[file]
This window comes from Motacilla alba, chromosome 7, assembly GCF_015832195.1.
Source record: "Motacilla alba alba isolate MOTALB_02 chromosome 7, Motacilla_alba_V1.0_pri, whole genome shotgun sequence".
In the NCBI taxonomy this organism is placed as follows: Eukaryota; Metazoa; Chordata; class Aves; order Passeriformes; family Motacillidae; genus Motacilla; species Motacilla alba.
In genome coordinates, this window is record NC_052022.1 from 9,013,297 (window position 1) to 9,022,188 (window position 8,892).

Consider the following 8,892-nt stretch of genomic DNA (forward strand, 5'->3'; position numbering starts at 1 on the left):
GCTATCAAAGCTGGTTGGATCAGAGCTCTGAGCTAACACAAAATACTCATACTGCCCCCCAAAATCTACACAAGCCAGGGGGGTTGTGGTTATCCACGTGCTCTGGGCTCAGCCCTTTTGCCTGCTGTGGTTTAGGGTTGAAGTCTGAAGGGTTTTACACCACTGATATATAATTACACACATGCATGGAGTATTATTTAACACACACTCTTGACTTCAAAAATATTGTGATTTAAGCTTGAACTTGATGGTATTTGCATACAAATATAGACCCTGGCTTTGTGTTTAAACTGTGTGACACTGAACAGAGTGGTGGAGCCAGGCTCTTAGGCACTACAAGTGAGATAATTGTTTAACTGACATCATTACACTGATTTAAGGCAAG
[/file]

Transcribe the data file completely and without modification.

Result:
This window comes from Motacilla alba, chromosome 7, assembly GCF_015832195.1.
Source record: "Motacilla alba alba isolate MOTALB_02 chromosome 7, Motacilla_alba_V1.0_pri, whole genome shotgun sequence".
In the NCBI taxonomy this organism is placed as follows: Eukaryota; Metazoa; Chordata; class Aves; order Passeriformes; family Motacillidae; genus Motacilla; species Motacilla alba.
In genome coordinates, this window is record NC_052022.1 from 9,013,297 (window position 1) to 9,022,188 (window position 8,892).

Consider the following 8,892-nt stretch of genomic DNA (forward strand, 5'->3'; position numbering starts at 1 on the left):
GCTATCAAAGCTGGTTGGATCAGAGCTCTGAGCTAACACAAAATACTCATACTGCCCCCCAAAATCTACACAAGCCAGGGGGGTTGTGGTTATCCACGTGCTCTGGGCTCAGCCCTTTTGCCTGCTGTGGTTTAGGGTTGAAGTCTGAAGGGTTTTACACCACTGATATATAATTACACACATGCATGGAGTATTATTTAACACACACTCTTGACTTCAAAAATATTGTGATTTAAGCTTGAACTTGATGGTATTTGCATACAAATATAGACCCTGGCTTTGTGTTTAAACTGTGTGACACTGAACAGAGTGGTGGAGCCAGGCTCTTAGGCACTACAAGTGAGATAATTGTTTAACTGACATCATTACACTGATTTAAGGCAAG